Shetland – Britain’s rocky sub-arctic outpost – is, according to the office of national statistics, “the happiest place in the UK”. And visiting the island this week, it was easy to see how it has earned that distinction.
Amiable locals talk of an idyllic existence that is uncomplicated by the stresses of the mainland, and enriched by stunning scenery, great food, good music, and, of course, puffins.
And while the Island’s winters – when the sun only makes the most fleeting appearance – must be hard, the long summer nights are something to behold. Dangerous indeed for a thirsty journalist accustomed to the helpful prod of darkness to know when to head home and get some sleep.
The contentedness of Shetland’s population also owes much to an economy – largely based on fishing and oil – that has grown steadily since the 1970s. Indeed, in 2011 it topped the £1bn mark for the first time. Not bad for an island of just over 23,000 people.
Interestingly, this growth has continued despite a decline in output in recent years at Shetland’s biggest private sector employer, BP’s Sullom Voe facility, one of the largest oil and gas terminals in Europe . But, as The Engineer discovered this week, this could all be about to change.
Initially built to service the oil fields to the east of Shetland, Sullom Voe received its first oil though the Ninian and Brent pipelines in 1978. At its peak it was handling 1.5 million barrels of crude oil a day, and was responsible for a third of the UK’s oil.
As the flow from the fields east of Shetland has dwindled, the facility has declined and not so long ago there were even mutterings that it could be shut down. But all this changed when the scale of the reserves beneath the waters West of Shetland – the so-called “atlantic frontier” – became apparent.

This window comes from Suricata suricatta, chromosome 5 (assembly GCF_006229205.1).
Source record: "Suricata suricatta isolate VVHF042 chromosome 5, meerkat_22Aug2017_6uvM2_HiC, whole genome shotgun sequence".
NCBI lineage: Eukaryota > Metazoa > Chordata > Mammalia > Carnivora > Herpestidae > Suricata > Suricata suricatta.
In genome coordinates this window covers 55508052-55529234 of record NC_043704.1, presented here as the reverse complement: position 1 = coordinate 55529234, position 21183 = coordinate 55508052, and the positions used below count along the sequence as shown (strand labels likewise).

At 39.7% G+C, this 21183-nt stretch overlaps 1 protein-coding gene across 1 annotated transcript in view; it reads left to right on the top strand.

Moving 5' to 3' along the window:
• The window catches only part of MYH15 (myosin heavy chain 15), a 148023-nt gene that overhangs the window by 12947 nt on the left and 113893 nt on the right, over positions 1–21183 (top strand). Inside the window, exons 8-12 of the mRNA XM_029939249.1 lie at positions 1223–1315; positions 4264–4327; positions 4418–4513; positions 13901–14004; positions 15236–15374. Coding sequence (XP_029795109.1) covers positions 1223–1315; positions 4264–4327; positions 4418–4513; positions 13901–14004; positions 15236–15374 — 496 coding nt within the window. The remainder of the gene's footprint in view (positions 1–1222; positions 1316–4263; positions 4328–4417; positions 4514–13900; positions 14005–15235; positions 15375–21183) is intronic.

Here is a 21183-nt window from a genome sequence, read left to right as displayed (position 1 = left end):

Exploration of the West of Shetland area began in the 1970s, but interest tailed off in the face of the challenges presented by the area’s complex geology, deep water, and harsh conditions. However, recent advances in technologies such as seismic mapping, horizontal drilling and enhanced oil recovery are now making these resources accessible and economical, and the prize could be huge.
In its first oil and gas analytical bulletin, published earlier this year, the Scottish government predicted a renewed oil boom in the region, partly driven by the scale of the reserves West of Shetland. And with BP’s Clair oilfield alone thought to contain eight billion barrels of oil, many analysts believe that the area could eventually overtake the North Sea as the UK’s biggest oil producing region.
Clearly, Sullom Voe is perfectly positioned to make the make the most of this major resource and BP is now making a series of major investments that it says could keep the facility open until at least 2050. It’s a huge relief for those who depend on the terminal for a livelihood, and – despite some post-Deepwater Horizon jitters – seems to be generally viewed as good news for Shetland.
But what’s happening at the terminal is also a striking reminder of how the development of technology is leading to a constant revaluation of the scale of oil and gas reserves around the world.
To many, UK oil and gas is an industry in decline: with the easy oil now long gone, the high cost and risk of tapping into harder to reach reserves, mean that we must now look elsewhere for energy security. But as the current activity West of Shetland demonstrates, there’s plenty of life still left in this critical sector.